Comparing JobSeeker to the minimum wage

However, our analysis shows Australia is in no danger of creating a disincentive for people to seek work because of higher JobSeeker payments.

We have compared Newstart and JobSeeker payments for single people with the minimum adult full-time wage (after tax) over the past three decades. This is a standard benchmark for assessing incentives to move from welfare benefits into work — assuming work is available.



Our analysis also looks at the payments provided to single pensioners. Pensioners received around 55% of the minimum wage up until 2009, when the pension was increased under the Rudd government. After that, net pension income was around 65% of the minimum wage. This is close to the commonly used poverty line, set at half the median household disposable income.

But for unemployed people on JobSeeker (or its predecessor, Newstart), the past two decades have seen a steady decline in their position relative to the minimum wage. It has fallen from around 50% in the 1990s to under 40% at the start of 2020 — well below the poverty line.

These calculations changed with the introduction of the Coronavirus Supplement in April, which almost doubled the payment for single unemployed people. Nonetheless, JobSeeker plus the supplement was still well below the adult minimum wage (76%, or 82% if we add shared accommodation rent assistance).




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On September 25, the Coronavirus Supplement will drop by $300 a fortnight. And the combined JobSeeker/supplement payment will fall back to 55% of the minimum wage until December 31.

Unless the federal government makes further changes, the supplement will be removed entirely at the end of the year. So those on JobSeeker will be back receiving less than 40% of the minimum wage.

The crisis isn’t over, why is support being wound back?

Neither the pandemic nor the economic crisis will be over by the end of 2020.

As the wage subsidy program JobKeeper is also wound back, next week and then again, next year, increasing numbers will become reliant upon JobSeeker.

Man wearing mask lines up outside Centrelink office.
The Australian economy could take years to recover from COVID-19.
Dan Peled/AAP

If the payment reductions continue as forecast, this will force many people well below the poverty line. A recent Australian National University analysis estimated an extra 740,000 people will be pushed into poverty.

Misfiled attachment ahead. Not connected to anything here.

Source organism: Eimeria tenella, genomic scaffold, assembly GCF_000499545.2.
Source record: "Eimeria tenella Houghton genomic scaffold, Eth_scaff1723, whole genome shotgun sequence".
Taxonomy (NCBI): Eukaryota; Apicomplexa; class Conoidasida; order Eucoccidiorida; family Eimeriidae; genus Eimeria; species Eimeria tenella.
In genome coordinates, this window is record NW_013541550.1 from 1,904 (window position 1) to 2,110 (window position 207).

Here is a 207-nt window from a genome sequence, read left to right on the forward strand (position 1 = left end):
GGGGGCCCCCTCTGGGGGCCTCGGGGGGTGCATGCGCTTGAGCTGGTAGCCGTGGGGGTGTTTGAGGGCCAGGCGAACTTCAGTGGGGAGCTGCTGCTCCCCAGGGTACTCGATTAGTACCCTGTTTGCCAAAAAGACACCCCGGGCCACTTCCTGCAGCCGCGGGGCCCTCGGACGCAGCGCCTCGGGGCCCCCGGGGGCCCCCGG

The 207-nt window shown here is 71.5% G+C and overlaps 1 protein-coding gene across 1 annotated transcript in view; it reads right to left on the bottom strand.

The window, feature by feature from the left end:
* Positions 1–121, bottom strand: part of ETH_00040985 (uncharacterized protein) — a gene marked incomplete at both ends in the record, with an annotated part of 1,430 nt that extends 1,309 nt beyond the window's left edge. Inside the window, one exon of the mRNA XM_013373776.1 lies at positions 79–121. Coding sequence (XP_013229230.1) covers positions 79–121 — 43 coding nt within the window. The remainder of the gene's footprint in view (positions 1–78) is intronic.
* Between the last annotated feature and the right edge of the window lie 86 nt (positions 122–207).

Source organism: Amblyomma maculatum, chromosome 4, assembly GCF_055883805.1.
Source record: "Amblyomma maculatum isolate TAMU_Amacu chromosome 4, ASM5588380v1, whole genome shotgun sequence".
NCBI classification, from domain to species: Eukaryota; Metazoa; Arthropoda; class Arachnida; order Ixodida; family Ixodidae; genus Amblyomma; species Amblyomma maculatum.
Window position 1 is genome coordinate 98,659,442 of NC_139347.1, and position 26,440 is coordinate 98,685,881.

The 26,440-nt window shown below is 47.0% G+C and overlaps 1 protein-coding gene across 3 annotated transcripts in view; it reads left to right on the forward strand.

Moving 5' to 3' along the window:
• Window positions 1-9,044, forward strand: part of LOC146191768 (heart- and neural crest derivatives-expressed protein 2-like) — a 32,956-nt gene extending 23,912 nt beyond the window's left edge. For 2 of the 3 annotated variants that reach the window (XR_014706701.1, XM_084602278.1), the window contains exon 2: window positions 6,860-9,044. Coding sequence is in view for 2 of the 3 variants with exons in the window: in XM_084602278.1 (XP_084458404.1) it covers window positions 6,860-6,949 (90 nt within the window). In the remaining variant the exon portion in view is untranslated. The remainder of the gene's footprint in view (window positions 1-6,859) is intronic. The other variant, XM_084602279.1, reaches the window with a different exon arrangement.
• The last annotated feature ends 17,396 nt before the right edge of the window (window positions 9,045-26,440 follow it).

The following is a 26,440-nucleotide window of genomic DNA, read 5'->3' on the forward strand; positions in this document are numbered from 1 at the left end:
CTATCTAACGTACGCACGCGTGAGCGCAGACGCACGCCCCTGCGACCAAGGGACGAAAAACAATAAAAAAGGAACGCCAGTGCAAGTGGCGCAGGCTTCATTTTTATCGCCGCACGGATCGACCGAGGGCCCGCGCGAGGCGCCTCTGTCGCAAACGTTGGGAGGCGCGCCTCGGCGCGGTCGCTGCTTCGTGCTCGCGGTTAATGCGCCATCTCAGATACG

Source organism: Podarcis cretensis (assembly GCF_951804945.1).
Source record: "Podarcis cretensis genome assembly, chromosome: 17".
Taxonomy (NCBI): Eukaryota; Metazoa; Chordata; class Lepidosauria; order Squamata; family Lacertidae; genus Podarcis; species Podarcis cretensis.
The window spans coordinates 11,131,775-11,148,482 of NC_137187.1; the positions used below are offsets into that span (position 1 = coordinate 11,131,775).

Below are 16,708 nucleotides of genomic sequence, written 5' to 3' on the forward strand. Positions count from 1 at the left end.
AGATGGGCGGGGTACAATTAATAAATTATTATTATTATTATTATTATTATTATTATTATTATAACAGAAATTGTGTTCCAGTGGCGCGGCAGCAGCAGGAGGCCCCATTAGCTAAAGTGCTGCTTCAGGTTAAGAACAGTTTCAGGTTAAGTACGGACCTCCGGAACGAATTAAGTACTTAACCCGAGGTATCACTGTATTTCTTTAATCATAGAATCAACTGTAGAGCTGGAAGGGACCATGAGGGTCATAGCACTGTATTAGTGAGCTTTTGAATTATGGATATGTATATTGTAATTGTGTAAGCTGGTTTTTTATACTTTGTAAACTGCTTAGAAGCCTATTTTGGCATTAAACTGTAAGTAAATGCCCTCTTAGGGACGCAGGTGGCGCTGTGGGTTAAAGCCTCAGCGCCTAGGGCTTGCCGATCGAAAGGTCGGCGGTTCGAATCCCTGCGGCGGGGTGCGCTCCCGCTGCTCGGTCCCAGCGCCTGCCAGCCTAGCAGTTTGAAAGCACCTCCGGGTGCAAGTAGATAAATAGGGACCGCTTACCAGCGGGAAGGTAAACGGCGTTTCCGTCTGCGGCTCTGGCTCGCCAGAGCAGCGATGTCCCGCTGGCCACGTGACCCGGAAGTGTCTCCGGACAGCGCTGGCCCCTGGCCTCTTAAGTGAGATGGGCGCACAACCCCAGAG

This would not only be a disaster for the people directly affected, but also likely have large adverse economic effects. Deloitte Access Economics estimates withdrawing the Coronavirus Supplement support would be equal to a reduction in the size of the economy of $31.3 billion and an average loss of 145,000 full-time equivalent jobs.

The case to maintain much of the crisis-induced increase in payments is clear. In the short term, there will be no shortage of people looking for work. Maintaining payments at around the pension level — close to the poverty line — should be our policy objective.




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When the Coronavirus Supplement stops, JobSeeker needs to increase by $185 a week


Even in the longer term, as labour demand increases, the large gap between welfare payments and minimum wages leaves plenty of room for permanent increases in income support, without creating a disincentive for people to look for work.

At a minimum, permanently increasing JobSeeker to 50% of the minimum wage — as was the case in the 1990s — should be an easily achievable target for Australia as it makes it way through the economic wreckage of COVID-19.The Conversation

Bruce Bradbury, Associate Professor, Social Policy Research Centre, UNSW and Peter Whiteford, Professor, Crawford School of Public Policy, Australian National University

This article is republished from The Conversation under a Creative Commons license. Read the original article.

Budget deficit to hit $184.5B this financial year, unemployment to peak at 9.25% in December: economic statement



Lukas Coch/AAP

Michelle Grattan, University of Canberra

Treasurer Josh Frydenberg has announced massive budget deficits of $85.8 billion for the just-finished 2019-2020 financial year and $184.5 billion projected for 2020-2021.

Growth is set to be negative for last financial year and the current one. The government’s economic statement forecasts cuts of 0.25% in GDP in 2019-20 and a reduction of 2.5% in the current financial year.